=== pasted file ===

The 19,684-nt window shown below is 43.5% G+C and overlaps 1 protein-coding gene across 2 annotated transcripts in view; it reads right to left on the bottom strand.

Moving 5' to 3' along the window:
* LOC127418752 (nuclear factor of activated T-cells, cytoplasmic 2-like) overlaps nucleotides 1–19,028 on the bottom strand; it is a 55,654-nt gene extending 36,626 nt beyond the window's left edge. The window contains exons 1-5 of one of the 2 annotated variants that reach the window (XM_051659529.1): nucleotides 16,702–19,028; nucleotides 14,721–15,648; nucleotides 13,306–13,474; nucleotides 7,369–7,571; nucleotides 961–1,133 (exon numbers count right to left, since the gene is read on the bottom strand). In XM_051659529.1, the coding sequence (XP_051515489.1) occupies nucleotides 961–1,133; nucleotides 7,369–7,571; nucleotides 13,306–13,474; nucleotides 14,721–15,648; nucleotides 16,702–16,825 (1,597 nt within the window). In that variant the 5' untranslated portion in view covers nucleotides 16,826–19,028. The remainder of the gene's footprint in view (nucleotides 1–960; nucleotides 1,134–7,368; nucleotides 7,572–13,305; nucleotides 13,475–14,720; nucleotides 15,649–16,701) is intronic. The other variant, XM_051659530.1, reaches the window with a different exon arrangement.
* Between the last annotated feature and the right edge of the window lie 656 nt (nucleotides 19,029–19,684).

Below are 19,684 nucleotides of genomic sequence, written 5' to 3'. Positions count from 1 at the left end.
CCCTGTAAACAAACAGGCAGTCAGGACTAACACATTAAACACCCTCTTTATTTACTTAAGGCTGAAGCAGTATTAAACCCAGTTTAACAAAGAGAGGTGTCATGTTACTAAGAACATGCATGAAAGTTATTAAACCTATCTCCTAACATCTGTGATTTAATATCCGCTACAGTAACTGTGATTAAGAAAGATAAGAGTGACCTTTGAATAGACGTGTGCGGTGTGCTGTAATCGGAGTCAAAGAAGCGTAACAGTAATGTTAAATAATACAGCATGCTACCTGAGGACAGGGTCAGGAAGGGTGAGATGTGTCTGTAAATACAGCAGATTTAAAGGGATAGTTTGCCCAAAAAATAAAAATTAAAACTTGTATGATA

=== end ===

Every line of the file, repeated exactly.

The 19,684-nt window shown below is 43.5% G+C and overlaps 1 protein-coding gene across 2 annotated transcripts in view; it reads right to left on the bottom strand.

Moving 5' to 3' along the window:
* LOC127418752 (nuclear factor of activated T-cells, cytoplasmic 2-like) overlaps nucleotides 1–19,028 on the bottom strand; it is a 55,654-nt gene extending 36,626 nt beyond the window's left edge. The window contains exons 1-5 of one of the 2 annotated variants that reach the window (XM_051659529.1): nucleotides 16,702–19,028; nucleotides 14,721–15,648; nucleotides 13,306–13,474; nucleotides 7,369–7,571; nucleotides 961–1,133 (exon numbers count right to left, since the gene is read on the bottom strand). In XM_051659529.1, the coding sequence (XP_051515489.1) occupies nucleotides 961–1,133; nucleotides 7,369–7,571; nucleotides 13,306–13,474; nucleotides 14,721–15,648; nucleotides 16,702–16,825 (1,597 nt within the window). In that variant the 5' untranslated portion in view covers nucleotides 16,826–19,028. The remainder of the gene's footprint in view (nucleotides 1–960; nucleotides 1,134–7,368; nucleotides 7,572–13,305; nucleotides 13,475–14,720; nucleotides 15,649–16,701) is intronic. The other variant, XM_051659530.1, reaches the window with a different exon arrangement.
* Between the last annotated feature and the right edge of the window lie 656 nt (nucleotides 19,029–19,684).

Below are 19,684 nucleotides of genomic sequence, written 5' to 3'. Positions count from 1 at the left end.
CCCTGTAAACAAACAGGCAGTCAGGACTAACACATTAAACACCCTCTTTATTTACTTAAGGCTGAAGCAGTATTAAACCCAGTTTAACAAAGAGAGGTGTCATGTTACTAAGAACATGCATGAAAGTTATTAAACCTATCTCCTAACATCTGTGATTTAATATCCGCTACAGTAACTGTGATTAAGAAAGATAAGAGTGACCTTTGAATAGACGTGTGCGGTGTGCTGTAATCGGAGTCAAAGAAGCGTAACAGTAATGTTAAATAATACAGCATGCTACCTGAGGACAGGGTCAGGAAGGGTGAGATGTGTCTGTAAATACAGCAGATTTAAAGGGATAGTTTGCCCAAAAAATAAAAATTAAAACTTGTATGATA